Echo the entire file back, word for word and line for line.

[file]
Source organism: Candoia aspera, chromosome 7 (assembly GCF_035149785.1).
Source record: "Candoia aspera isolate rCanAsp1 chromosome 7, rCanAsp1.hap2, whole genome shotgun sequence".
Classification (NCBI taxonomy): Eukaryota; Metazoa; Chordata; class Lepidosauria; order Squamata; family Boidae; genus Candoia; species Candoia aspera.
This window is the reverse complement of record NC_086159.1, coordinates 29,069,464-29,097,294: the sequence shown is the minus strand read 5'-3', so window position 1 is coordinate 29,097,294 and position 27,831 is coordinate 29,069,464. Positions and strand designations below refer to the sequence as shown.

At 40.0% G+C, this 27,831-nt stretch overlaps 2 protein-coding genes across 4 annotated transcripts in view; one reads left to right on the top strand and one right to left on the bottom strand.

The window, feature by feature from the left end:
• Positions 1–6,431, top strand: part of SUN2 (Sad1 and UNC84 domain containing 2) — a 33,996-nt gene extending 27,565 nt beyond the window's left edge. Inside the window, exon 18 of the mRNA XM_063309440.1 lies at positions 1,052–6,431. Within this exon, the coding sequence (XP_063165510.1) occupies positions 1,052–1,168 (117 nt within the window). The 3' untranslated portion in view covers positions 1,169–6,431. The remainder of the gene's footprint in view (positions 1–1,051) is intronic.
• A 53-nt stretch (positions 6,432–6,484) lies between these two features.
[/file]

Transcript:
Source organism: Candoia aspera, chromosome 7 (assembly GCF_035149785.1).
Source record: "Candoia aspera isolate rCanAsp1 chromosome 7, rCanAsp1.hap2, whole genome shotgun sequence".
Classification (NCBI taxonomy): Eukaryota; Metazoa; Chordata; class Lepidosauria; order Squamata; family Boidae; genus Candoia; species Candoia aspera.
This window is the reverse complement of record NC_086159.1, coordinates 29,069,464-29,097,294: the sequence shown is the minus strand read 5'-3', so window position 1 is coordinate 29,097,294 and position 27,831 is coordinate 29,069,464. Positions and strand designations below refer to the sequence as shown.

At 40.0% G+C, this 27,831-nt stretch overlaps 2 protein-coding genes across 4 annotated transcripts in view; one reads left to right on the top strand and one right to left on the bottom strand.

The window, feature by feature from the left end:
• Positions 1–6,431, top strand: part of SUN2 (Sad1 and UNC84 domain containing 2) — a 33,996-nt gene extending 27,565 nt beyond the window's left edge. Inside the window, exon 18 of the mRNA XM_063309440.1 lies at positions 1,052–6,431. Within this exon, the coding sequence (XP_063165510.1) occupies positions 1,052–1,168 (117 nt within the window). The 3' untranslated portion in view covers positions 1,169–6,431. The remainder of the gene's footprint in view (positions 1–1,051) is intronic.
• A 53-nt stretch (positions 6,432–6,484) lies between these two features.